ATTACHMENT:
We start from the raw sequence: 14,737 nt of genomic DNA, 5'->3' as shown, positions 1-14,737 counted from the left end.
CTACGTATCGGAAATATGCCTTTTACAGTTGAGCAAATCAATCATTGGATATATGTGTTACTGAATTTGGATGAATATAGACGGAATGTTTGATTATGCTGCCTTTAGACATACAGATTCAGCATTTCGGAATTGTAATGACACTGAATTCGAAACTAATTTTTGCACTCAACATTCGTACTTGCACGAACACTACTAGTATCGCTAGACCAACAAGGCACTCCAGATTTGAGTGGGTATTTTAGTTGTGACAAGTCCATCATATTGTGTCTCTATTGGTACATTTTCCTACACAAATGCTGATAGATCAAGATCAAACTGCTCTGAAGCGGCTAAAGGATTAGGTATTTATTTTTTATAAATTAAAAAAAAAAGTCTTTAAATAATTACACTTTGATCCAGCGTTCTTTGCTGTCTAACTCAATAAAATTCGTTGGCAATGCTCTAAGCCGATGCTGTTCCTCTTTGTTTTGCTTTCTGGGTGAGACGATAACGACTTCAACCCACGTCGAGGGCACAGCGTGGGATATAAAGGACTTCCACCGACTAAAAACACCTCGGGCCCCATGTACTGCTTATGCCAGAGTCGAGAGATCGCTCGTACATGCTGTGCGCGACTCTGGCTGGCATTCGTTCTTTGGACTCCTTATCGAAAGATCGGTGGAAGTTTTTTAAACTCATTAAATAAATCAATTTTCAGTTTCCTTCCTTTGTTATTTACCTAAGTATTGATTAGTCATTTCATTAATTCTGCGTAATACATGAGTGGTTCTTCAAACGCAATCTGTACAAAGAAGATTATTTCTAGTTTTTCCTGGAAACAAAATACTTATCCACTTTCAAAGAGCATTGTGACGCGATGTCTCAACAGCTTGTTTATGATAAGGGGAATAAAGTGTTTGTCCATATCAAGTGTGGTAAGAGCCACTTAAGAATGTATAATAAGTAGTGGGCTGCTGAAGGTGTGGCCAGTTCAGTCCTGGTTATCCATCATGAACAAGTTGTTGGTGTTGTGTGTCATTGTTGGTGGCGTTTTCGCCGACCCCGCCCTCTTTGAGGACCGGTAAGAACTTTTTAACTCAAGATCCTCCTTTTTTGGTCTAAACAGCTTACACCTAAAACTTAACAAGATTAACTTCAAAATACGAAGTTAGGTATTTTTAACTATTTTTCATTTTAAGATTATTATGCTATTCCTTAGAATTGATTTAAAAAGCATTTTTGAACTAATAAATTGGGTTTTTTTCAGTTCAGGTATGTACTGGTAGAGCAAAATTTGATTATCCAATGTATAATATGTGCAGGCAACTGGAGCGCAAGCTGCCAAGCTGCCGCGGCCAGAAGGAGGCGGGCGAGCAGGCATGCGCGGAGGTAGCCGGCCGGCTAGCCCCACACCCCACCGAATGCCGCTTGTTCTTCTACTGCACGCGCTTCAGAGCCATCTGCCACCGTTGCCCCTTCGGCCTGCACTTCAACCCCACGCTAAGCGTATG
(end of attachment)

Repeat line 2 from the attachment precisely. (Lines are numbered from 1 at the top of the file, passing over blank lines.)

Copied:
CTACGTATCGGAAATATGCCTTTTACAGTTGAGCAAATCAATCATTGGATATATGTGTTACTGAATTTGGATGAATATAGACGGAATGTTTGATTATGCTGCCTTTAGACATACAGATTCAGCATTTCGGAATTGTAATGACACTGAATTCGAAACTAATTTTTGCACTCAACATTCGTACTTGCACGAACACTACTAGTATCGCTAGACCAACAAGGCACTCCAGATTTGAGTGGGTATTTTAGTTGTGACAAGTCCATCATATTGTGTCTCTATTGGTACATTTTCCTACACAAATGCTGATAGATCAAGATCAAACTGCTCTGAAGCGGCTAAAGGATTAGGTATTTATTTTTTATAAATTAAAAAAAAAAGTCTTTAAATAATTACACTTTGATCCAGCGTTCTTTGCTGTCTAACTCAATAAAATTCGTTGGCAATGCTCTAAGCCGATGCTGTTCCTCTTTGTTTTGCTTTCTGGGTGAGACGATAACGACTTCAACCCACGTCGAGGGCACAGCGTGGGATATAAAGGACTTCCACCGACTAAAAACACCTCGGGCCCCATGTACTGCTTATGCCAGAGTCGAGAGATCGCTCGTACATGCTGTGCGCGACTCTGGCTGGCATTCGTTCTTTGGACTCCTTATCGAAAGATCGGTGGAAGTTTTTTAAACTCATTAAATAAATCAATTTTCAGTTTCCTTCCTTTGTTATTTACCTAAGTATTGATTAGTCATTTCATTAATTCTGCGTAATACATGAGTGGTTCTTCAAACGCAATCTGTACAAAGAAGATTATTTCTAGTTTTTCCTGGAAACAAAATACTTATCCACTTTCAAAGAGCATTGTGACGCGATGTCTCAACAGCTTGTTTATGATAAGGGGAATAAAGTGTTTGTCCATATCAAGTGTGGTAAGAGCCACTTAAGAATGTATAATAAGTAGTGGGCTGCTGAAGGTGTGGCCAGTTCAGTCCTGGTTATCCATCATGAACAAGTTGTTGGTGTTGTGTGTCATTGTTGGTGGCGTTTTCGCCGACCCCGCCCTCTTTGAGGACCGGTAAGAACTTTTTAACTCAAGATCCTCCTTTTTTGGTCTAAACAGCTTACACCTAAAACTTAACAAGATTAACTTCAAAATACGAAGTTAGGTATTTTTAACTATTTTTCATTTTAAGATTATTATGCTATTCCTTAGAATTGATTTAAAAAGCATTTTTGAACTAATAAATTGGGTTTTTTTCAGTTCAGGTATGTACTGGTAGAGCAAAATTTGATTATCCAATGTATAATATGTGCAGGCAACTGGAGCGCAAGCTGCCAAGCTGCCGCGGCCAGAAGGAGGCGGGCGAGCAGGCATGCGCGGAGGTAGCCGGCCGGCTAGCCCCACACCCCACCGAATGCCGCTTGTTCTTCTACTGCACGCGCTTCAGAGCCATCTGCCACCGTTGCCCCTTCGGCCTGCACTTCAACCCCACGCTAAGCGTATG